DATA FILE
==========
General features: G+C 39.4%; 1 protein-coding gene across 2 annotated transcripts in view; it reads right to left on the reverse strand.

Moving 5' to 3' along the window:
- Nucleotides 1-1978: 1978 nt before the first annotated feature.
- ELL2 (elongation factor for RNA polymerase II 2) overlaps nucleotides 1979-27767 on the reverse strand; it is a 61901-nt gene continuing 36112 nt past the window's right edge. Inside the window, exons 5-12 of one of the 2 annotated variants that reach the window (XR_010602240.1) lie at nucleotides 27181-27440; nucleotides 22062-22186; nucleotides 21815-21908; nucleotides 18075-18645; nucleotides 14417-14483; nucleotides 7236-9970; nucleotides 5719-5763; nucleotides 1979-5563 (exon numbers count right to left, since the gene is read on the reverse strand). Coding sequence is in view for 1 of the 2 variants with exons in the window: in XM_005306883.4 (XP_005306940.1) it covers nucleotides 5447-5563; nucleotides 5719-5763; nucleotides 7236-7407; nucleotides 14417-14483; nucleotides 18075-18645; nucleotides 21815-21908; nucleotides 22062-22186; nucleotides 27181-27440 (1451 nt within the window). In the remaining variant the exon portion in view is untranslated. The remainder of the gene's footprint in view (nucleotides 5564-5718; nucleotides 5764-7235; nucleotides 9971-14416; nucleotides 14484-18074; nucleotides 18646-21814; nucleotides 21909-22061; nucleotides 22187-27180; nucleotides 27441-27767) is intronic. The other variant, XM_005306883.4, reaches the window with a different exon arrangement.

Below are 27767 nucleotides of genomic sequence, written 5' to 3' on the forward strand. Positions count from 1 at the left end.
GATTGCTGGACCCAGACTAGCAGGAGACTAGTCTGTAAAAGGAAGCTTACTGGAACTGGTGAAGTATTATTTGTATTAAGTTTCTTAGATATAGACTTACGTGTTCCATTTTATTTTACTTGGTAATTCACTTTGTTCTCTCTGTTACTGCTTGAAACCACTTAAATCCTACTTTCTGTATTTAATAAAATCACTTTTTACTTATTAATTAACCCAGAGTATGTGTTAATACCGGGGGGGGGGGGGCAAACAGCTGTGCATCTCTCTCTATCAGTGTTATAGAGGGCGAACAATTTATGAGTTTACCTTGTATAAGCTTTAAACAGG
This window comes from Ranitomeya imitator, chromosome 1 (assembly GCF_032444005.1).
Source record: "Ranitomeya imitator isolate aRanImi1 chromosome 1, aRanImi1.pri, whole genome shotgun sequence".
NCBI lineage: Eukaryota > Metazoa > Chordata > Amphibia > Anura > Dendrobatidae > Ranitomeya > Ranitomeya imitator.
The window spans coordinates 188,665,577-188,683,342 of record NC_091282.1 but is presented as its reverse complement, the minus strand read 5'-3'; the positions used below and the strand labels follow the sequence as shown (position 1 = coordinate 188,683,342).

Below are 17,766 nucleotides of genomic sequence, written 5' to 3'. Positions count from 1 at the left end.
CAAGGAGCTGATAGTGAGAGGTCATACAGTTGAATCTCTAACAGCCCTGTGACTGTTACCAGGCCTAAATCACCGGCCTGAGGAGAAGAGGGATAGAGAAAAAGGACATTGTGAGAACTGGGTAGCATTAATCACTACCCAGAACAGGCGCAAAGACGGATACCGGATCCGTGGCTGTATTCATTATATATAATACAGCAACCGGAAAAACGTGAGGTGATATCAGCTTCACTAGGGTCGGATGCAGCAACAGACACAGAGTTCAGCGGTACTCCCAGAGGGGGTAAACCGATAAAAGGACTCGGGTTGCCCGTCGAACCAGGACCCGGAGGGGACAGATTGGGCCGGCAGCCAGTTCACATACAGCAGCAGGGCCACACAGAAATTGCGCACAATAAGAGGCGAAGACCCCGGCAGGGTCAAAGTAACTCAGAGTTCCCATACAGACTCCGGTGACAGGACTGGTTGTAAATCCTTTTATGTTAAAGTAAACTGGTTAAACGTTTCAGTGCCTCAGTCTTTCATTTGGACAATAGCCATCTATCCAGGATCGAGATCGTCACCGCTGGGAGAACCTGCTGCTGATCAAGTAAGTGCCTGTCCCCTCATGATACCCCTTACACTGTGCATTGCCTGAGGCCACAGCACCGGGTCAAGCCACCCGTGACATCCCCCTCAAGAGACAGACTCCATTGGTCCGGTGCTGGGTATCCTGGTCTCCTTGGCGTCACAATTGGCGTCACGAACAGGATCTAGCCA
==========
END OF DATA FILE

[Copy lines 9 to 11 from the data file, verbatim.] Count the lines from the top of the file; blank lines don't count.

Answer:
NCBI lineage: Eukaryota > Metazoa > Chordata > Amphibia > Anura > Dendrobatidae > Ranitomeya > Ranitomeya imitator.
The window spans coordinates 188,665,577-188,683,342 of record NC_091282.1 but is presented as its reverse complement, the minus strand read 5'-3'; the positions used below and the strand labels follow the sequence as shown (position 1 = coordinate 188,683,342).

Below are 17,766 nucleotides of genomic sequence, written 5' to 3'. Positions count from 1 at the left end.